'African music' is clearly as meaningful or as meaningless as 'European music' or 'Asian music,' but there are common characteristics, principally and obviously a considerable but flexible rhythmic drive and an abundance of free-flowing electric guitar playing. At the Africa Centre, Bembeya demonstrated both of these characteristics marvellously well.
Bembeya Jazz National is, even by local standards, a well-established band. Sekou Diabate, known to admirers as Diamond Fingers, was adjudged Africa's best guitarist in 1977 and the equipe itself, if my translation of the French so recklessly employed on the sleeve of a recent LP is correct, has been at it since 1961.
Fielding two trumpets, a tenor sax, guitar, bass, rhythm guitar, drums and percussion, along with three singers decked out in sporty red-and-white matching outfits, Bembeya played to a disappointingly small crowd in Covent Garden. However, those in attendance were not down-hearted. The Guineans play music which has evolved, I am assured, from West African Mandinka rhythms and is called mbalax, a fact which I derived some obscure pleasure communicating to my radio audience, and as they do it and melody upon melody flows from the guitar of Sekou Diabate, the overall effect, as I shamefacedly suggested above, hits below the belt.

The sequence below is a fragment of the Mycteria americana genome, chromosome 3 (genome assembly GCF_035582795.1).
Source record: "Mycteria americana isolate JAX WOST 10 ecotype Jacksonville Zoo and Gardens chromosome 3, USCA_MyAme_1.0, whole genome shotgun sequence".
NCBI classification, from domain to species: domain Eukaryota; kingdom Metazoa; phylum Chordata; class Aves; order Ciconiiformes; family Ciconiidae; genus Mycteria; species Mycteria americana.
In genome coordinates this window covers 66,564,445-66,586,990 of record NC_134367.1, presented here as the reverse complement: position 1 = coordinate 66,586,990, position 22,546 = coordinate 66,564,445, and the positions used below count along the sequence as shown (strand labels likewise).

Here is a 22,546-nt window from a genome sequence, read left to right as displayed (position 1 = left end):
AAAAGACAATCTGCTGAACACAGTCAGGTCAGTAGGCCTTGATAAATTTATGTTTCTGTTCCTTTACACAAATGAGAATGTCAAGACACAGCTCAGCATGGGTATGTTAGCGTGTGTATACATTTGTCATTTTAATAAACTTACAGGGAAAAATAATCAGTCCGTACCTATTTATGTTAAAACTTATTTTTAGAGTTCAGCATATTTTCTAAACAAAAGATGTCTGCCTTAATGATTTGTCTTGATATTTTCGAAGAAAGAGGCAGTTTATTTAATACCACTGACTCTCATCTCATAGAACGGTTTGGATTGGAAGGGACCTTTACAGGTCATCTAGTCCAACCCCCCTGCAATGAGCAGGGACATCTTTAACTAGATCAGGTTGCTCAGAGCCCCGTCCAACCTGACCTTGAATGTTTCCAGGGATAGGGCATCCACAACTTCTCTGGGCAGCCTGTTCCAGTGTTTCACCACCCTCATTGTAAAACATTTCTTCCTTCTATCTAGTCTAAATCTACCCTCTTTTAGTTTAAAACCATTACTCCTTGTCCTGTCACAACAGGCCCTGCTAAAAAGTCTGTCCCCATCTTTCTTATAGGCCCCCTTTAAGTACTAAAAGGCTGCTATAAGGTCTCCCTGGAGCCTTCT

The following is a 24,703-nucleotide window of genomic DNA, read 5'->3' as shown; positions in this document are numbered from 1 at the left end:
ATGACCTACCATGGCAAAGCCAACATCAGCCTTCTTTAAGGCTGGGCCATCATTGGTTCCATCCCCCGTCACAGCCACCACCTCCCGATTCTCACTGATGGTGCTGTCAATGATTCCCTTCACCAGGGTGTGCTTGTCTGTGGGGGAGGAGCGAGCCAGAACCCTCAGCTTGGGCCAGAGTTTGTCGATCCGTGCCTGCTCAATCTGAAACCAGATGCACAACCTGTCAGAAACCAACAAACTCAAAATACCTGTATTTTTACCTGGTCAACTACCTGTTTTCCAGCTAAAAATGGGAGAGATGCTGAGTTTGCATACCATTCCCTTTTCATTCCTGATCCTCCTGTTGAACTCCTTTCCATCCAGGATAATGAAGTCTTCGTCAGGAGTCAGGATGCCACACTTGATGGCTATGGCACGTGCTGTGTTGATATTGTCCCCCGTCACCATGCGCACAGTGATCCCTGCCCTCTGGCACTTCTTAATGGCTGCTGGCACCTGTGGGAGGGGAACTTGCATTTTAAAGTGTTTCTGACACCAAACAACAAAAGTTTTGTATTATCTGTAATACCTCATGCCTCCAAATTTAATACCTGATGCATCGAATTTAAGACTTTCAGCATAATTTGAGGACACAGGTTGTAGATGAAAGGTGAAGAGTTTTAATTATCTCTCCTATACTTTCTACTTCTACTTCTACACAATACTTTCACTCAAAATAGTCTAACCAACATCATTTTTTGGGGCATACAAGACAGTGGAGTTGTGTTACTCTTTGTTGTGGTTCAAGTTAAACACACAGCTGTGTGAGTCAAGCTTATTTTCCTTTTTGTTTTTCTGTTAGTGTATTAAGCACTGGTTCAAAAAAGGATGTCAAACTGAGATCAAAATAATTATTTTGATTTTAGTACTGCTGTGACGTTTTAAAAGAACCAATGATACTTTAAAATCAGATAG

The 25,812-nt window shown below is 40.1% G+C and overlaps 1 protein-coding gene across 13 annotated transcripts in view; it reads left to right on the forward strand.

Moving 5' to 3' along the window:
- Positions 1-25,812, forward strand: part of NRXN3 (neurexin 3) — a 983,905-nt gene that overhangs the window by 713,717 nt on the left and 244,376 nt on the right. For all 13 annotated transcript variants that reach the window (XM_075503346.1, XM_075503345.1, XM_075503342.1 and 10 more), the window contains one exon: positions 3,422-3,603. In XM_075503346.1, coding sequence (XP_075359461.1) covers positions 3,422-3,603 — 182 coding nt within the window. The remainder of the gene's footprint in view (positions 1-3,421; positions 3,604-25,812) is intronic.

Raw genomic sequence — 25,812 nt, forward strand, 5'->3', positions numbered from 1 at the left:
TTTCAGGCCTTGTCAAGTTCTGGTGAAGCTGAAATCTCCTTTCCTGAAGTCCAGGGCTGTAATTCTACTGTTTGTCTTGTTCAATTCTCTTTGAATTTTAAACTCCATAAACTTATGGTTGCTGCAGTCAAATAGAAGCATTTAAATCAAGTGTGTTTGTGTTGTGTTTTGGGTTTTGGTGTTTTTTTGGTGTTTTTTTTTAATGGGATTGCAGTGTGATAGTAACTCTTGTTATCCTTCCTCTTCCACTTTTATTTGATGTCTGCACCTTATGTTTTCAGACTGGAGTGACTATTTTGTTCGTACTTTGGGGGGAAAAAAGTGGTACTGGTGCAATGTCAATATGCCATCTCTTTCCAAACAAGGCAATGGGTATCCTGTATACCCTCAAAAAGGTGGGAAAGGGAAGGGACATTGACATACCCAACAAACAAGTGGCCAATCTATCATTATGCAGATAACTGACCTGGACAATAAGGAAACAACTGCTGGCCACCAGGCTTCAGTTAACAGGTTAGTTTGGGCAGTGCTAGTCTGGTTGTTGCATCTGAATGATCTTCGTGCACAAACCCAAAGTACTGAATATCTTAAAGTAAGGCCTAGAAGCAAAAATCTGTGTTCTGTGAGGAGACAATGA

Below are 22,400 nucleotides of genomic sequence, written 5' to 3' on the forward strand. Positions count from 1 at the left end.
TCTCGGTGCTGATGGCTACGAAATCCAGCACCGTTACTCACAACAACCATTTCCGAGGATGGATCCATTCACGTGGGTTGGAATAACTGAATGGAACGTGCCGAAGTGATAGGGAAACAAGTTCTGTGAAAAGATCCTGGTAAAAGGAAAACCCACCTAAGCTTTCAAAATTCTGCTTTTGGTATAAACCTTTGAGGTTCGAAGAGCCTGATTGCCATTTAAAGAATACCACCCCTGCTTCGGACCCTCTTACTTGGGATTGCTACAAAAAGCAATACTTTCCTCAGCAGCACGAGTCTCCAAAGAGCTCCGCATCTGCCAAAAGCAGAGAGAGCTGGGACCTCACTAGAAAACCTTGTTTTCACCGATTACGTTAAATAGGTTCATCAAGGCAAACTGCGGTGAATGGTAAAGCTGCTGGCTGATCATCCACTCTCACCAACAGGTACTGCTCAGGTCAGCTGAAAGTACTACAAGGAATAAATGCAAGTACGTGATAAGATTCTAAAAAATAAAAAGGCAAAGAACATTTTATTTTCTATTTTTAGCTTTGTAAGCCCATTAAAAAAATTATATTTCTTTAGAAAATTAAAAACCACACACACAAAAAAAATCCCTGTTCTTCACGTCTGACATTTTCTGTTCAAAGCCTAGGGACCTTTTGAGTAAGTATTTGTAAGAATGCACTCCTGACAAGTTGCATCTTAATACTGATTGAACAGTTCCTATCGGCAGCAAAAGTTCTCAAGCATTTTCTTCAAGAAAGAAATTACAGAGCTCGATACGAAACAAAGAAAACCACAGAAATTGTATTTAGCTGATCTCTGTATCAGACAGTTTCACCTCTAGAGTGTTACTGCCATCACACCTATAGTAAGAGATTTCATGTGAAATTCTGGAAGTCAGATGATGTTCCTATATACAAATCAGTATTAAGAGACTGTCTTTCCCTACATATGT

In Bembeya's music, as in all the best music whatever its source, there is a considerable sense of space. Rhythms are implied rather than relentlessly stated and somehow the listener's heartbeat seems to fill these gaps. Yet again the pages of my reporter's notebook remained unsullied as I closed my eyes and cursed my inability to dance. Is hypnotherapy a possible solution here?

Sekou Diabate from Bembeya Jazz playing
1987.Jul.08 in Melkweg, Amsterdam

More about Bembeya Jazz and John Peel

info from

John Peel has played at least two tracks by Bembeya Jazz in his radio shows (both just before the publication of above review):
  • 1987.Jul.14: Sukabe
  • 1987.Jul.22: Koumba Tenin